By May, Biden had lifted his objections to the Nord Stream 2 gas pipeline running from Russia to Germany, which would increase Europe’s dependence on Russian energy exports.
In a face-to-face meeting with Putin in June, Biden called Putin “smart,” “tough,” and “a worthy adversary.”
Biden no doubt thought he was showing Putin the right balance of toughness and sensible reconciliation.
But it is clear that Vladimir Putin – with memories of the Obama administration’s low-key response to the 2014 annexation of Crimea – looked at Biden and saw nothing. (The catastrophic U.S. withdrawal from Afghanistan has likely further convinced Putin that Biden wants to withdraw from the world and focus on domestic issues.)
Biden’s weakness provoked Putin’s aggression. This is what happens when containment fails.
The deployment of Russian troops to eastern Ukraine must be considered one of the least unexpected attacks in history; Russian forces have been moving into place for several months.
And all the while, Biden and his allies have promised devastating consequences if Putin violates Ukraine’s sovereignty.
“We are ready to respond strongly to a Russian attack on Ukraine, which is still very likely,” Biden said on February 15.
A tank drives down the street after Russian President Vladimir Putin ordered Russian troops to be stationed in two post-independence breakaway regions in eastern Ukraine, in the separatist-controlled city of Donetsk, Ukraine February 22, 2022.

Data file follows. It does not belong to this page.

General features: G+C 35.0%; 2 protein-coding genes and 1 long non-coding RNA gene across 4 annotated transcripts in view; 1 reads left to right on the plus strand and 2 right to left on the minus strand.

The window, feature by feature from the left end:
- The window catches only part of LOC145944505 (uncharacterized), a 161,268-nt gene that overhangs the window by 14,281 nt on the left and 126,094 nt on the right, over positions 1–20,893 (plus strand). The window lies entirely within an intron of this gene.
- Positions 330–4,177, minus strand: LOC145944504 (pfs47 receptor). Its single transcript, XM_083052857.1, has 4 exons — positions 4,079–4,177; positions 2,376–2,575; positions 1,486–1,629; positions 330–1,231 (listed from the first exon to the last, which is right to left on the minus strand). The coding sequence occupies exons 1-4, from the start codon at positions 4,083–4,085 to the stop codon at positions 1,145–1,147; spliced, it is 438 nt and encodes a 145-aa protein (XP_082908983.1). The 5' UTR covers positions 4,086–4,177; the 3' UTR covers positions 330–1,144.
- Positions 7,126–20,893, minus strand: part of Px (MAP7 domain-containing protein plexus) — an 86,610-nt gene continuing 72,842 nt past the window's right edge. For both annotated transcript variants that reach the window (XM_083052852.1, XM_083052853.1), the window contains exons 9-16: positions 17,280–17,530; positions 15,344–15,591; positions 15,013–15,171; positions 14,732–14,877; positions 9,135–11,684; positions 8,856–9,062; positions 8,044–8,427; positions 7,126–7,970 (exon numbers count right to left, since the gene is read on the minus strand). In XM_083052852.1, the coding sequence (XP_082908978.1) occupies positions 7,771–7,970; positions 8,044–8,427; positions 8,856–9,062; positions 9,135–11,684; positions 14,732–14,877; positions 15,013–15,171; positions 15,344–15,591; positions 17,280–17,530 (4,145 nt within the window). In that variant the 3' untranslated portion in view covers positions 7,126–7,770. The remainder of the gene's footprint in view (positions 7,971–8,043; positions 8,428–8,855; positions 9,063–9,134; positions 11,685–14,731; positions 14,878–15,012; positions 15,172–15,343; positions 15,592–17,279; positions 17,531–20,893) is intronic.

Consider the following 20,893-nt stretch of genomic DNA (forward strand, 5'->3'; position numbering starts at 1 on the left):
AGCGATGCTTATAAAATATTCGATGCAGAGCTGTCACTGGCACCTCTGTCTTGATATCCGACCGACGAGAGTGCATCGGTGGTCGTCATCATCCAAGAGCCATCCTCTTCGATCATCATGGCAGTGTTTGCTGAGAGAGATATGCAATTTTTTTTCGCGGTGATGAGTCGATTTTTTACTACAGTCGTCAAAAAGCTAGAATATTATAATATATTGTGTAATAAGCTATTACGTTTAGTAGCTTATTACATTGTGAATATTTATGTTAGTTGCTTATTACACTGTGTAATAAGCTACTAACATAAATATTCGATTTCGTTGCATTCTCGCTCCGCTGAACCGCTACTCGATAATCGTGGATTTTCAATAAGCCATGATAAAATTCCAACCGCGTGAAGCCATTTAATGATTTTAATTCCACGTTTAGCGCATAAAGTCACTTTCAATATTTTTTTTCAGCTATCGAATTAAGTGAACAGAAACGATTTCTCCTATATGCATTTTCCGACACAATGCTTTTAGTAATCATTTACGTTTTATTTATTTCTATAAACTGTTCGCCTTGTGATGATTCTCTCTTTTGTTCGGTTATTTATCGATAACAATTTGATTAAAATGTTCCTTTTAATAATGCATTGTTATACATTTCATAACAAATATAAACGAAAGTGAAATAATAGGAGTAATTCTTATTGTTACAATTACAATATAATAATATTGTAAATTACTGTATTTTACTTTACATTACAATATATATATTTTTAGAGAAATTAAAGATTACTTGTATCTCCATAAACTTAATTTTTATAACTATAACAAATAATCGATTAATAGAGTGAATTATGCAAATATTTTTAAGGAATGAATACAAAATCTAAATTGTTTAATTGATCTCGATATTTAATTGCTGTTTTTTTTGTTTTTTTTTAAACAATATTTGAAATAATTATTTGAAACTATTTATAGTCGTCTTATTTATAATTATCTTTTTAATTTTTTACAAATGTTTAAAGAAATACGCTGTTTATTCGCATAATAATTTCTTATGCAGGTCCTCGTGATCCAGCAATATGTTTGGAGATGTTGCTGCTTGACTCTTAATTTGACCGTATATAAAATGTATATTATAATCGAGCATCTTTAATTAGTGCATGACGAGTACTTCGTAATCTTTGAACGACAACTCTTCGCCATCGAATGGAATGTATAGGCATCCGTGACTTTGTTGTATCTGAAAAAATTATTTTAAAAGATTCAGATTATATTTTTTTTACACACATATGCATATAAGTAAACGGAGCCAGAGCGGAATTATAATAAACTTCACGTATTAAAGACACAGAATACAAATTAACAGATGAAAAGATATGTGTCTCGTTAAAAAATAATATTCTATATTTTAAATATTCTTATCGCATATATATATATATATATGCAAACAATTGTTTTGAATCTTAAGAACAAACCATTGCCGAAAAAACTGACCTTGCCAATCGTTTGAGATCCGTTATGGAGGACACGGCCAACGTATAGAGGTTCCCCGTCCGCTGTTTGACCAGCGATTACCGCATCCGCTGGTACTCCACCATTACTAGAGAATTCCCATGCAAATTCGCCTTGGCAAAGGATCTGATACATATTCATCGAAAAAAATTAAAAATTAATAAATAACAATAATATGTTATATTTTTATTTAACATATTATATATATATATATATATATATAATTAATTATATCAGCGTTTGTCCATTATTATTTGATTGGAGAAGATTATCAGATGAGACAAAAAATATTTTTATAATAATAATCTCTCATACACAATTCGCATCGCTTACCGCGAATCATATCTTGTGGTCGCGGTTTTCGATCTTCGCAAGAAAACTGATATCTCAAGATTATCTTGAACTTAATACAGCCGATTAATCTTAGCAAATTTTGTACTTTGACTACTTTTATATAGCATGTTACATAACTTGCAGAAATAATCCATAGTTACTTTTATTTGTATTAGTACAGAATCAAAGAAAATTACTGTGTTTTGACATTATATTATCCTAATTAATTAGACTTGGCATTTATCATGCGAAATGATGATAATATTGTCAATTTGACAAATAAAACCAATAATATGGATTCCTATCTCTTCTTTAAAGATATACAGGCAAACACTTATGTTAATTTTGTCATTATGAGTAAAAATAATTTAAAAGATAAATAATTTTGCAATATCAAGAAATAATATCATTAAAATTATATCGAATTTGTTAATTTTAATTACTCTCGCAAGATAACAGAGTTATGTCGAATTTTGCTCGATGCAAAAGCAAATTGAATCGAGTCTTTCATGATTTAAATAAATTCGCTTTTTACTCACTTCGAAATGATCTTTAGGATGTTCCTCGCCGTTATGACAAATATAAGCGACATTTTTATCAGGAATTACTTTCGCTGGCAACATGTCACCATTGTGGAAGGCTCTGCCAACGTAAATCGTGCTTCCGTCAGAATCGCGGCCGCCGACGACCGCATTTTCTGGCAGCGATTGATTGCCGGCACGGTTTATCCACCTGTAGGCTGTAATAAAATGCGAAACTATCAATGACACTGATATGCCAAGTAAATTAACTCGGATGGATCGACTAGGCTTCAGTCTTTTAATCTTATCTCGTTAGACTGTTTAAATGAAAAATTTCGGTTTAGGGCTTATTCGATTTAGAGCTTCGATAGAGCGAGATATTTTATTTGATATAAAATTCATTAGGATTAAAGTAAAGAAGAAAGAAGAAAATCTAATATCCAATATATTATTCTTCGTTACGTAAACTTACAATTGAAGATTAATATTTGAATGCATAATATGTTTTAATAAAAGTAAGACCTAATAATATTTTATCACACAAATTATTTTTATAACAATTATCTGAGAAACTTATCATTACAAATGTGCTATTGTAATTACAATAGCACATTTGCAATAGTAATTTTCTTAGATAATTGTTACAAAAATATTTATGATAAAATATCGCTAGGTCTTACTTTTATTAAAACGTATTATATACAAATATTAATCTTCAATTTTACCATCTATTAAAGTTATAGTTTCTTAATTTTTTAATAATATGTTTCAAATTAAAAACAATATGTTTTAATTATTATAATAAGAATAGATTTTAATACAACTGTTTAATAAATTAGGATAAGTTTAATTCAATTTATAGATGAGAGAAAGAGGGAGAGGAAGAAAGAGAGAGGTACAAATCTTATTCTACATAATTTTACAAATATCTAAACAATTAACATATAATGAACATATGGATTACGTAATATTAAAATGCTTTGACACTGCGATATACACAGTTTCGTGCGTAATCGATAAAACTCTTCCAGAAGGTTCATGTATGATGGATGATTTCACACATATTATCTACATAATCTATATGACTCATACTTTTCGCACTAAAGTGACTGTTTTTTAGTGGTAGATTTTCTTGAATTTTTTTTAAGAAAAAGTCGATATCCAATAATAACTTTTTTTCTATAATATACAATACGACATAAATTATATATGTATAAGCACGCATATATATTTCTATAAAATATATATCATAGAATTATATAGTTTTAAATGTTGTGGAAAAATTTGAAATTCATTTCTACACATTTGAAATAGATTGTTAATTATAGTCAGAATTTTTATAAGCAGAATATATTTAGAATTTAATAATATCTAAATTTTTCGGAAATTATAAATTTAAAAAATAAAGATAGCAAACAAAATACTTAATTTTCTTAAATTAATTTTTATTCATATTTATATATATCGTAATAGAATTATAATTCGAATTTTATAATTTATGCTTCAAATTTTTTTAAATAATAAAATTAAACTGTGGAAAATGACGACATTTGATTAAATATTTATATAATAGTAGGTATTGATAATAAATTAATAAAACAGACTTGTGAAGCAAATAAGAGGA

A military truck drives down a street in Donetsk after Putin ordered Russian troops to enter two separatist regions in eastern Ukraine.
Yet by sending so-called “peacekeepers” to Ukraine, Putin is confusing Biden and America’s European allies, who seemed convinced that Putin would be contained, as Vice President Kamala Harris put it, “one of the most serious sanctions if not the strongest.” that we have ever released.
Even before Putin made his move, cracks appeared in the West’s resolve to resist him.
On Friday, Italian Prime Minister Mario Draghi made it clear that he did not fully agree with the tough sanctions.
“We are discussing sanctions with the EU, and during those discussions we have stated our position that they should be focused on narrow sectors, not including energy,” said Draghi, whose country imports 90% of gas supplies, with Russia being one of the the largest suppliers.
The containment was crumbling. Putin continues to insist.
One might assume that Biden and NATO leaders had planned this ahead of time and reacted immediately to the “minor incursion,” but once again they were caught off guard.